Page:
Rook is the protagonist, a women who flies giant mechas, who spent her career rescuing downed jockeys from battlefields and getting them to medics. PTSD caught up with her, and a traumatic incident put her in jail, into a chain-gang on a giant starship stationed in the broken part of outer space.
The Eye. The ocean, a region of space that has so much debris and strange physics going on that it’s an ocean instead of void. Time works differently here. The various megacorps who constantly fight each other for the rest of space have a tense truce in the Eye, because it’s all unexplored and there are treasures inside. Maybe.
So Rook has been taken from prison and put into this region of space and because her megacorp isn’t sure this place is profitable, its ships are crewed by an increasing ratio of convicts.
This is where she meets the Juno. Her new giant mech, her shell. It’s an antique, a prototype that’s violent when she first meets it: it’s rebelling, breaking from its restraints and trying to eke out a bit of space in its hangar. The only reason they can talk it down from more violence is because Rook is given its old jockey’s helmet, which she uses to talk to it – but it forgives the deception and takes her as its pilot.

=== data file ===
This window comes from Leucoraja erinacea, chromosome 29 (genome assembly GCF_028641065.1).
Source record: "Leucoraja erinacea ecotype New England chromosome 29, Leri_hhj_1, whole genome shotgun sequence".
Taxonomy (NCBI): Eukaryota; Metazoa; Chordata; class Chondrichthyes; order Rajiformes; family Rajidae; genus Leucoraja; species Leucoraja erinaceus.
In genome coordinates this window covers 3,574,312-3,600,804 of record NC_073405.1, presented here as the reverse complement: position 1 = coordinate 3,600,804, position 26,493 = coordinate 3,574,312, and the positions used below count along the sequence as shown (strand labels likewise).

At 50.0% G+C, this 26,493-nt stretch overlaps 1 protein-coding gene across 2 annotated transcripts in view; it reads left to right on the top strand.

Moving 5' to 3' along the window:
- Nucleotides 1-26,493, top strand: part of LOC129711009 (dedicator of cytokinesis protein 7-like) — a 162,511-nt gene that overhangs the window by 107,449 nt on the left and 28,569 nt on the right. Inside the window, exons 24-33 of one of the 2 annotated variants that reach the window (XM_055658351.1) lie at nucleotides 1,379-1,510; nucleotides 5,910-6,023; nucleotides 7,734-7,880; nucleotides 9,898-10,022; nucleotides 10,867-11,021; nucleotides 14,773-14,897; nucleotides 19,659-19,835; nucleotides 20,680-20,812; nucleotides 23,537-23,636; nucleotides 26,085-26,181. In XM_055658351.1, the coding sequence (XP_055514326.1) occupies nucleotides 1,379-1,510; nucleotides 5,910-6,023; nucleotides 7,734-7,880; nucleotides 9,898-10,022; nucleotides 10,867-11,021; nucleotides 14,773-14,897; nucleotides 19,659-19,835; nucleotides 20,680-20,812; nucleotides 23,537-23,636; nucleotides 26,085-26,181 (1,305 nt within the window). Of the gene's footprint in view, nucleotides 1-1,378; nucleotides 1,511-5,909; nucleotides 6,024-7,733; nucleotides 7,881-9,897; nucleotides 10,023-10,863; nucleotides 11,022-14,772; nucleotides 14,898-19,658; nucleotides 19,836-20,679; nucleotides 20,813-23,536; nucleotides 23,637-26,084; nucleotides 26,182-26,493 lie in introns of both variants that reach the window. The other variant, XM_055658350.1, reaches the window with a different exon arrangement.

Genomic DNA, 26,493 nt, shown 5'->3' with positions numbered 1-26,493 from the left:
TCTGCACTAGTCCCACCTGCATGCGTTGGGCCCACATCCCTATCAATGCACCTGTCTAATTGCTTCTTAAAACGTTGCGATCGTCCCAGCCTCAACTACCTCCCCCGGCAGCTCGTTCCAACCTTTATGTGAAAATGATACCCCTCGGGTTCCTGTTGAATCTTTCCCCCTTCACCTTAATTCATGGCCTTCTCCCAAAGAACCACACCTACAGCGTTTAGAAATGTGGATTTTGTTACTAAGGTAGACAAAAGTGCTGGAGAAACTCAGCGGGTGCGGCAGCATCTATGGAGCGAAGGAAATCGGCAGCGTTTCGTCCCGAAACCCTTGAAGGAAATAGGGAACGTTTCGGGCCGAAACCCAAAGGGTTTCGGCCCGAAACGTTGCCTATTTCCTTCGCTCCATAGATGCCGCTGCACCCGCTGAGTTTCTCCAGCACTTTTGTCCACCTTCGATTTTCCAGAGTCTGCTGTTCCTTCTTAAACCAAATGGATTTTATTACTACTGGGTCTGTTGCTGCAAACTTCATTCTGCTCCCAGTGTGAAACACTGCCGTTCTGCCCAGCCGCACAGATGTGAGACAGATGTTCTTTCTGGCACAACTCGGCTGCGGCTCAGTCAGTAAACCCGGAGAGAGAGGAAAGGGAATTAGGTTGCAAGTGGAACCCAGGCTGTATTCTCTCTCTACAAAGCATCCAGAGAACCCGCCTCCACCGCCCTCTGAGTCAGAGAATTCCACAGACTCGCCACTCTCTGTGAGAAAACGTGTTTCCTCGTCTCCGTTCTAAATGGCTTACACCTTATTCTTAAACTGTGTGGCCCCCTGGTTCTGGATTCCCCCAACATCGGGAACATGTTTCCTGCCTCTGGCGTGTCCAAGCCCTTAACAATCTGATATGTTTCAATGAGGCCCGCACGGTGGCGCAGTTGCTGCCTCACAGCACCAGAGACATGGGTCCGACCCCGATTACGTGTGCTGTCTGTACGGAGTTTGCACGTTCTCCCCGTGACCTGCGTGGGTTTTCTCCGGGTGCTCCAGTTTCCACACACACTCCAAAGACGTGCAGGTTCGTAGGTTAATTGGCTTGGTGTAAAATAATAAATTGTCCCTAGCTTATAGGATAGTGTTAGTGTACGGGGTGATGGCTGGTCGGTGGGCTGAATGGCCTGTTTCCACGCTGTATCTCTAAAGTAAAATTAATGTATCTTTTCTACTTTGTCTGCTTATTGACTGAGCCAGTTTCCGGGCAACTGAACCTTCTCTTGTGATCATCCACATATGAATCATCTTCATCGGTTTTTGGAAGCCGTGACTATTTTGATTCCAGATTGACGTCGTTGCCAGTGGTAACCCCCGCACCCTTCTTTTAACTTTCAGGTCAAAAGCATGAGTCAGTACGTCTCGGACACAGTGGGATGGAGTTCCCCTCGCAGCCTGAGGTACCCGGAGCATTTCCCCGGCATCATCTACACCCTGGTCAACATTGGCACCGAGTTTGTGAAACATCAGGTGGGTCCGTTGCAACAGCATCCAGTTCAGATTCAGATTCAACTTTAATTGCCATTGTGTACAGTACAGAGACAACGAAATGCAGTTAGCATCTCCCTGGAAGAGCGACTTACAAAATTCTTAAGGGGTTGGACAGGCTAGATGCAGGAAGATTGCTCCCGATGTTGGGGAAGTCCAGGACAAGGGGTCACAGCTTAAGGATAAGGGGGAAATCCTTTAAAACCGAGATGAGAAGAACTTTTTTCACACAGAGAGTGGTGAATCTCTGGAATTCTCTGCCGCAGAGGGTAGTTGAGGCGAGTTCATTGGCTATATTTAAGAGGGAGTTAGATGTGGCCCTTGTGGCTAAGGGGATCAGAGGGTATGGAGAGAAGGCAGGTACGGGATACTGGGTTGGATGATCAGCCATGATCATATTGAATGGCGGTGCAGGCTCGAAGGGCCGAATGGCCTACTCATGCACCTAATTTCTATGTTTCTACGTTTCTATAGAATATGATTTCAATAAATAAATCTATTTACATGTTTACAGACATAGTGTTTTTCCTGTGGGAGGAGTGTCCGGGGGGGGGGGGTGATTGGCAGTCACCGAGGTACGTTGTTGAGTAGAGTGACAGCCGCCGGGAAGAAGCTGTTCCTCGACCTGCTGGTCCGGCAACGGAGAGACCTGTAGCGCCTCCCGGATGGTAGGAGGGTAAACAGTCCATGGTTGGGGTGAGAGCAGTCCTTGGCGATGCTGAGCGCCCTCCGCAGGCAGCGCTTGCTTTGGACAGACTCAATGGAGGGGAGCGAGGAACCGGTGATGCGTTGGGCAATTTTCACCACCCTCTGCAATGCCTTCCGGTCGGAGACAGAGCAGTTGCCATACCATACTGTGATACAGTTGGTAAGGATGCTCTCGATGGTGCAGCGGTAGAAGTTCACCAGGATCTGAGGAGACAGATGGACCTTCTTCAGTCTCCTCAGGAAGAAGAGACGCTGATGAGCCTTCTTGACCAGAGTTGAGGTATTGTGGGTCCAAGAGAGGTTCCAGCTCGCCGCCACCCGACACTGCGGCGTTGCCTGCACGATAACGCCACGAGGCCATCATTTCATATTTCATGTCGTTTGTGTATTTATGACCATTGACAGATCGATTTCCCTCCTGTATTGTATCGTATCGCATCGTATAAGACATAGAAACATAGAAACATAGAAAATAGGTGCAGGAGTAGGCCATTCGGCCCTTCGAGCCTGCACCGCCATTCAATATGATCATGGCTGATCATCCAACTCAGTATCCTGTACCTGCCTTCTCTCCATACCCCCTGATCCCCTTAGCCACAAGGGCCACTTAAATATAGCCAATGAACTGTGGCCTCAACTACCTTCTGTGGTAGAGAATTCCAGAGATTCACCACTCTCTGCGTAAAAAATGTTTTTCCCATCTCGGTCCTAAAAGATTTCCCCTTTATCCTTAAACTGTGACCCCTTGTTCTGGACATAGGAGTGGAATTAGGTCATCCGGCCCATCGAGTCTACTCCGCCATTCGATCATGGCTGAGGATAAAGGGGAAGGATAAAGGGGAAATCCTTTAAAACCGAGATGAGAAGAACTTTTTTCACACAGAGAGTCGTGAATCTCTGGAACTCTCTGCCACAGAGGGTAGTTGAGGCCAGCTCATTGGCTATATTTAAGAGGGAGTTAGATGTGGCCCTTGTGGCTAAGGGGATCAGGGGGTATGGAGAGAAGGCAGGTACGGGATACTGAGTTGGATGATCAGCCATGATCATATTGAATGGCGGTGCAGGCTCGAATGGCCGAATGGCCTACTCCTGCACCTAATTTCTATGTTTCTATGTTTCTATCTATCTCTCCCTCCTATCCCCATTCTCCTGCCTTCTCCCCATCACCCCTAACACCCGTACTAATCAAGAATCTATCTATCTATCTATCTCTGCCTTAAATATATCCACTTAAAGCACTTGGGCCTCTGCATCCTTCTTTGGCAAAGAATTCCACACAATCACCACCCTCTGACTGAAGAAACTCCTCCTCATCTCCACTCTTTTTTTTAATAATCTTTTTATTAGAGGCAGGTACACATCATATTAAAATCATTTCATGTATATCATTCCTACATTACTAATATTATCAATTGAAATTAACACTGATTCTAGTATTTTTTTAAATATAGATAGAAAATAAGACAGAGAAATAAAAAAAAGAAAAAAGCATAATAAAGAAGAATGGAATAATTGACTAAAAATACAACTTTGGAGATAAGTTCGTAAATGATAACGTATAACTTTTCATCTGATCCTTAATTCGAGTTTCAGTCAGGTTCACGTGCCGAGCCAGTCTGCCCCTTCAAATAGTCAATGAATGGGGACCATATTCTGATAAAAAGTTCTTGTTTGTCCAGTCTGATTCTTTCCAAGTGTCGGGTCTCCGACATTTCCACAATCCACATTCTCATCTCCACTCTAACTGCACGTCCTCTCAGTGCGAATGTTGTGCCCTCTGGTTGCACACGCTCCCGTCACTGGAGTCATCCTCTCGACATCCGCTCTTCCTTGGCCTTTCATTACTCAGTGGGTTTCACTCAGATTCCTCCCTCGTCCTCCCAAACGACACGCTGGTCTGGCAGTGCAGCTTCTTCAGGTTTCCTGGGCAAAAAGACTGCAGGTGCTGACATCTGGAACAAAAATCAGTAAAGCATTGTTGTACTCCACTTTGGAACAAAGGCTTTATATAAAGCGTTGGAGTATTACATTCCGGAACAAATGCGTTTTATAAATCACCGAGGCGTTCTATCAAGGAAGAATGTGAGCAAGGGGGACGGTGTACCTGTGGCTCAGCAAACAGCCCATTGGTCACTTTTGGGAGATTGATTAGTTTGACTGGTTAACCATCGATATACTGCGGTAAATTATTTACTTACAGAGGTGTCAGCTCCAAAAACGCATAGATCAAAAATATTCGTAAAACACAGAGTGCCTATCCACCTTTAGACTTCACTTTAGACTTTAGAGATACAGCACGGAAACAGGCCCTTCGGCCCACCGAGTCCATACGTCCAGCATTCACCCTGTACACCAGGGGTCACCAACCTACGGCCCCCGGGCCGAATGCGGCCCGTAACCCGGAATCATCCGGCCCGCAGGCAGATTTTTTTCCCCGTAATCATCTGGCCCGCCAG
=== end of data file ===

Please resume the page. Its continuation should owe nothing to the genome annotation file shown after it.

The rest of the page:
Juno’s old and traumatized from losing its old pilots. Rook’s traumatized from losing jockeys she couldn’t rescue in time. They’re both traumatized but they fly well together, and if you as a reader cannot approach these two characters ready to try to understand them, this book won’t work. It’s entirely from Rook’s POV.
The plot? The plot is: Rook’s part of a four-man unit of jockeys sent to explore some of the ruins in the ocean. They don’t so much find horror as it finds them, and the plot escalates in action and horror: there’s a devastating virus, there’s an imprisoned thing, there are the other megacorps, and there’s Rook’s unit: Hail, another convict who leads them all. Salt, a giant of a man who carries his own trauma. Locust. Andrade.
This book goes surprisingly wide, filling in details about the wars outside the ocean, where these broken convicts came from. It fills in the story of the megacorp they work for, the ones they’re aiming against, everything.
The book stays narrow, staying in Rook’s head and following only what she’s involved in.
It’s so deep, though. Rook is so, so compelling and understandable, and the Juno alien in the right ways, understandable in the right ways.
I didn’t know I could find a sci-fi book that hits everything I want: military sci-fi action, deep introspective psychological drama, horror, alien things, etc. Everything in this book sings just right and I didn’t know it could exist without me having to write it.
Author? You did good.
Reader of this review? You gotta read this book. You gotta. The prose is hypnotic and you could drown in it. You deserve to enjoy this book.